I read with interest Sam Matthews’ comments about the swine flu vaccinations (“Spinning the swine flu conspiracy,” Page 2, Jan. 16), as well as Ms. Margaret Edwards’ rather radical feelings about the same (“Don’t buy into the ‘expert’ opinion,” Your Voice, Jan. 23). I wonder if Ms. Edwards has or has had children in the public school system, or if she has traveled much to foreign countries? For either of these activities, she may have had to have vaccinations for herself or her kids.
Has Ms. Edwards ever wondered why her kids or others haven’t had whooping cough, diphtheria, polio or other childhood diseases to which children are notoriously vulnerable? Does she know why many such diseases are no longer such terrible threats? She is probably not old enough to remember the large rooms filled with patients in iron lungs being treated for polio. My wife worked as a student nurse in a polio ward.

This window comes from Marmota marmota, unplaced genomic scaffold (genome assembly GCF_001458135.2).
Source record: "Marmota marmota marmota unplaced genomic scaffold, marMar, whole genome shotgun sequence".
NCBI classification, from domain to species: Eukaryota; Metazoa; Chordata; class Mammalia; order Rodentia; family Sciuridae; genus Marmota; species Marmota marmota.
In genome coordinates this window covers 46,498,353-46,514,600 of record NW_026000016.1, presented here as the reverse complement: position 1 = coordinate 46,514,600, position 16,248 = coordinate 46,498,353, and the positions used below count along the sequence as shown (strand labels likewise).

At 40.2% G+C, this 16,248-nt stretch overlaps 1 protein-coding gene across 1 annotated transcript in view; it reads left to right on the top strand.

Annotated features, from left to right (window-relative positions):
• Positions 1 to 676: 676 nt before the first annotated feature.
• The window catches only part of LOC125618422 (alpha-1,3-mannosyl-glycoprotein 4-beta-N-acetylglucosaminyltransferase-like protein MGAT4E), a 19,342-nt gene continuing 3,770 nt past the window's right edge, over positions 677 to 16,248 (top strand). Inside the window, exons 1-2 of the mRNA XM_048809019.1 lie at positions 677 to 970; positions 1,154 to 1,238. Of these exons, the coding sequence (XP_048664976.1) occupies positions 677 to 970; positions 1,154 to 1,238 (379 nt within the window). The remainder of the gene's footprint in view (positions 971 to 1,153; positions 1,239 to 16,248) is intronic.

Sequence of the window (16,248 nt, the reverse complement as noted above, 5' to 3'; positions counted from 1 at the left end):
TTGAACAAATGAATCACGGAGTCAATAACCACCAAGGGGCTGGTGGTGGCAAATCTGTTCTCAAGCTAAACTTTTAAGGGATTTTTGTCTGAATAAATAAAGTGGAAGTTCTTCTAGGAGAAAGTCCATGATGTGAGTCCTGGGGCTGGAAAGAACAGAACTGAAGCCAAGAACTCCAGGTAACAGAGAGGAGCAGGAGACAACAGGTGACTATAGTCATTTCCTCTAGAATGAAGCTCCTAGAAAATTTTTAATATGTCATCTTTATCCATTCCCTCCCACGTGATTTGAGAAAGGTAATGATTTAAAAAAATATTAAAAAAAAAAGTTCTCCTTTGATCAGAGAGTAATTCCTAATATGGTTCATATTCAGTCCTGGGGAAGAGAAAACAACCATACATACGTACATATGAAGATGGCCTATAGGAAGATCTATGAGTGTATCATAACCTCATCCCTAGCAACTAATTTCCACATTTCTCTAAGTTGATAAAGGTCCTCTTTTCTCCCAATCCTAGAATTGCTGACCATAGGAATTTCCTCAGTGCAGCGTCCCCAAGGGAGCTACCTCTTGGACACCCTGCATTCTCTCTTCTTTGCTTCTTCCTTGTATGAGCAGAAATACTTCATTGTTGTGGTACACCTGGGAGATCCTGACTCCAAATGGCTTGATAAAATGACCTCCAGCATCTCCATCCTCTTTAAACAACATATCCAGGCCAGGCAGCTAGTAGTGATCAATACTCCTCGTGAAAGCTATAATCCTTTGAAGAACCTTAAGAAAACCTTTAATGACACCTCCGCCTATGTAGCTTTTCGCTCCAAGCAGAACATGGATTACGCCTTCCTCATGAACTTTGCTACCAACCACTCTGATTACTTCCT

Does Ms. Edwards know that, through the tremendous efforts of the World Health Organization and many years of campaigning sponsored by Rotary International, polio has almost been eradicated from the world?
How has this been accomplished? By vaccinations.
When she suggests that the swine flu vaccination program is a plot to reduce the world population, perhaps the reverse is true. Maybe those who oppose vaccination are expecting worldwide epidemics to reduce the population. Remember what “Pogo” said? “We have met the enemy, and he is us.”
Our elected officials are elected by us. Through them and our medical experts, we are being protected not only from physical attack, but also from disease. Is their effort perfect? Not by a long shot, but we have some mighty fine people working on our behalf.
Is there some degree of danger in any vaccination? Yes, but the danger of rampant infection is far greater.
Hundreds of thousands have died due to epidemics, but all the evidence points to many millions being saved by vaccinations.